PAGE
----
(Note: One word of not-genteel language may appear in this post — more than once. Adjust your screen, browser, expectations, whatnot, accordingly.)
Today Jonah had his other first day of preschool. We already went through the first day back in January where I’d packed his lunch and taken pictures, and we know how that turned out at the end of six months.
And then we had that pretend first day of this new school when it wasn’t really in session yet but he spent a few hours there and did fine. Great, really.
This school is different. For one thing, Jonah doesn’t beg me not to go.
This morning I dropped him off without incident or complaint. We put our broccoli and apples in the communal basket. He held my hand while we walked down the stairs to the sandbox where one other child was playing. He got into the sandbox and got straight to work, saddled-up on the ride-on digger, pulling the levers to work the bucket. I sat nearby for a few minutes. Then I got up and announced I would be leaving. He gave me a kiss goodbye from the ride-on digger and that was that.
Around mid-morning, I got an email from one of the teachers (there are two). She filmed the kids dancing around in a big circle with rings of streamers to “Singing in the Rain.”
Color me so freaking happy to get that email.
I picked him up at 1:45. He was back in the sandbox on the digger, though the teacher was quick to assure me that he had indeed done other activities in between. She’d listed them all on a piece of paper by the sign-in notebook – noting which child(ren) participated in which activity – play dough, grating cheese, pretending to be princes and princesses, sharing the train.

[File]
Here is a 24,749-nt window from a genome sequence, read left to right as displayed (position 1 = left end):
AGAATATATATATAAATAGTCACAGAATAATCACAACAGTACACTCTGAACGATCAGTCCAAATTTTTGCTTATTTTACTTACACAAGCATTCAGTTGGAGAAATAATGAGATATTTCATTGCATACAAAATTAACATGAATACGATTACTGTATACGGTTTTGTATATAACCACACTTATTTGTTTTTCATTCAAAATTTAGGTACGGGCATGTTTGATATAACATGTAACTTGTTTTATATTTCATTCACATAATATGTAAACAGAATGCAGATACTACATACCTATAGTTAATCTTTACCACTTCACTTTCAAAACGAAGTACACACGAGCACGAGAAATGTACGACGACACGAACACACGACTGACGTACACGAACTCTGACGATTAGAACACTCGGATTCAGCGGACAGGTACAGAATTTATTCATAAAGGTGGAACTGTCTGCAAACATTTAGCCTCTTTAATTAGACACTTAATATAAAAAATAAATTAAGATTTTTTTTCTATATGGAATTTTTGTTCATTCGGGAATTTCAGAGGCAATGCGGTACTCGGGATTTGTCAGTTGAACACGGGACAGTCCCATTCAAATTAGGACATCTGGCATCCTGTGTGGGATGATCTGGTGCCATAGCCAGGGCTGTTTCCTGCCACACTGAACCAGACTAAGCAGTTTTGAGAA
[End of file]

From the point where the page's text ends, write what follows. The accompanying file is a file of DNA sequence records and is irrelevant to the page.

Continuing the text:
And an impressive list of all the food they ate – whole wheat english muffins, peanut butter, veggies, fruits… I don’t have to pack his lunch or snack. Yes, my bentos used to be pretty to look at and fun to eat, but having freedom from that chore is exquisite. Jonah claims he ate the broccoli, and I don’t particularly believe him.
We got in the car and drove down off the mountain (the house is so far up in the hills, it’s a different climate – the kids spent the morning playing in the “rain” from the fog that had condensed in the trees and was dripping down on them quite wetly – and hence the song choice for the dance class).
When we got to the stop sign at the end of the street, Jonah asked me to turn around and take him back.
“Does the car turn that way? Does the wheel go back that way?” he asked, indicating up the hill.
“You want to go back up the hill?”
“I want to go back to Heather’s house.”
The child was BEGGING me to go BACK to preschool. I explained repeatedly that he would be going back tomorrow morning, but he was tough to console.
He also looked tired, so I took the risk of trying to drive him to nap. Every once in a while I get stupid like that and hope he might become a napper again. But he foiled me as usual.
So we went to Fourth Street, which in the past has been the site of many a stupendous post-preschool no-nap tantrum.